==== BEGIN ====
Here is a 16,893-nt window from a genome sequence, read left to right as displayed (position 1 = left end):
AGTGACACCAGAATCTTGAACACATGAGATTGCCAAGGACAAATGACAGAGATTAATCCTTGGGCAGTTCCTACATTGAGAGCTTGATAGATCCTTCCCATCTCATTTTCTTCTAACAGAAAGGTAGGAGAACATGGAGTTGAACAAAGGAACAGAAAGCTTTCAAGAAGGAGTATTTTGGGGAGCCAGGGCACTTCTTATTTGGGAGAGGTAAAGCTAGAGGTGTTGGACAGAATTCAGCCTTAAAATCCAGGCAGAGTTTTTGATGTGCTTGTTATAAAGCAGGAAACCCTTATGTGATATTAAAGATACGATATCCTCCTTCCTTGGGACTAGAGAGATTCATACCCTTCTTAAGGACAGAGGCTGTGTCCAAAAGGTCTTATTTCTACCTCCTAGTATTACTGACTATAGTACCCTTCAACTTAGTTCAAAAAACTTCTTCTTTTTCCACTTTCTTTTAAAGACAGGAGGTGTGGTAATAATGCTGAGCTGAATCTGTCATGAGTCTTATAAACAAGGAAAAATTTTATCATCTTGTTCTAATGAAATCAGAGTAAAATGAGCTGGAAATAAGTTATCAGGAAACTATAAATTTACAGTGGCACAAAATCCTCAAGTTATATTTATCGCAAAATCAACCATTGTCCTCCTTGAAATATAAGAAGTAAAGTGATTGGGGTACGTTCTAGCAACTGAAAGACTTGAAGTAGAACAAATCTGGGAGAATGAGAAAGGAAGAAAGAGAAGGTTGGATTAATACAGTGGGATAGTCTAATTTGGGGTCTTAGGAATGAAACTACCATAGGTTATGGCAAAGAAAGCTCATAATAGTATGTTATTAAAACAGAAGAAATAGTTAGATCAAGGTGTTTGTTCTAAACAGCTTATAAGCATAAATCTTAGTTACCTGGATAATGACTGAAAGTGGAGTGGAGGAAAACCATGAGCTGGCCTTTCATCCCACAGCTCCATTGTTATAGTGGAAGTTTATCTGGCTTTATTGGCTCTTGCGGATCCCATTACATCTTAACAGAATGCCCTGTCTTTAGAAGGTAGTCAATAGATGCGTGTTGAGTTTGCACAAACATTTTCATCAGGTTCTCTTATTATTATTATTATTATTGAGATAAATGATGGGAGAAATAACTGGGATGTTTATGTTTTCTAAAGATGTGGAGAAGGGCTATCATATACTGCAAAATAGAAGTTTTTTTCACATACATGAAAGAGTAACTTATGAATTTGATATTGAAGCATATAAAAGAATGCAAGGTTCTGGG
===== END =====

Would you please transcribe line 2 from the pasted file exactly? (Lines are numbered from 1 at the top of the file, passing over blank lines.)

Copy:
AGTGACACCAGAATCTTGAACACATGAGATTGCCAAGGACAAATGACAGAGATTAATCCTTGGGCAGTTCCTACATTGAGAGCTTGATAGATCCTTCCCATCTCATTTTCTTCTAACAGAAAGGTAGGAGAACATGGAGTTGAACAAAGGAACAGAAAGCTTTCAAGAAGGAGTATTTTGGGGAGCCAGGGCACTTCTTATTTGGGAGAGGTAAAGCTAGAGGTGTTGGACAGAATTCAGCCTTAAAATCCAGGCAGAGTTTTTGATGTGCTTGTTATAAAGCAGGAAACCCTTATGTGATATTAAAGATACGATATCCTCCTTCCTTGGGACTAGAGAGATTCATACCCTTCTTAAGGACAGAGGCTGTGTCCAAAAGGTCTTATTTCTACCTCCTAGTATTACTGACTATAGTACCCTTCAACTTAGTTCAAAAAACTTCTTCTTTTTCCACTTTCTTTTAAAGACAGGAGGTGTGGTAATAATGCTGAGCTGAATCTGTCATGAGTCTTATAAACAAGGAAAAATTTTATCATCTTGTTCTAATGAAATCAGAGTAAAATGAGCTGGAAATAAGTTATCAGGAAACTATAAATTTACAGTGGCACAAAATCCTCAAGTTATATTTATCGCAAAATCAACCATTGTCCTCCTTGAAATATAAGAAGTAAAGTGATTGGGGTACGTTCTAGCAACTGAAAGACTTGAAGTAGAACAAATCTGGGAGAATGAGAAAGGAAGAAAGAGAAGGTTGGATTAATACAGTGGGATAGTCTAATTTGGGGTCTTAGGAATGAAACTACCATAGGTTATGGCAAAGAAAGCTCATAATAGTATGTTATTAAAACAGAAGAAATAGTTAGATCAAGGTGTTTGTTCTAAACAGCTTATAAGCATAAATCTTAGTTACCTGGATAATGACTGAAAGTGGAGTGGAGGAAAACCATGAGCTGGCCTTTCATCCCACAGCTCCATTGTTATAGTGGAAGTTTATCTGGCTTTATTGGCTCTTGCGGATCCCATTACATCTTAACAGAATGCCCTGTCTTTAGAAGGTAGTCAATAGATGCGTGTTGAGTTTGCACAAACATTTTCATCAGGTTCTCTTATTATTATTATTATTATTGAGATAAATGATGGGAGAAATAACTGGGATGTTTATGTTTTCTAAAGATGTGGAGAAGGGCTATCATATACTGCAAAATAGAAGTTTTTTTCACATACATGAAAGAGTAACTTATGAATTTGATATTGAAGCATATAAAAGAATGCAAGGTTCTGGG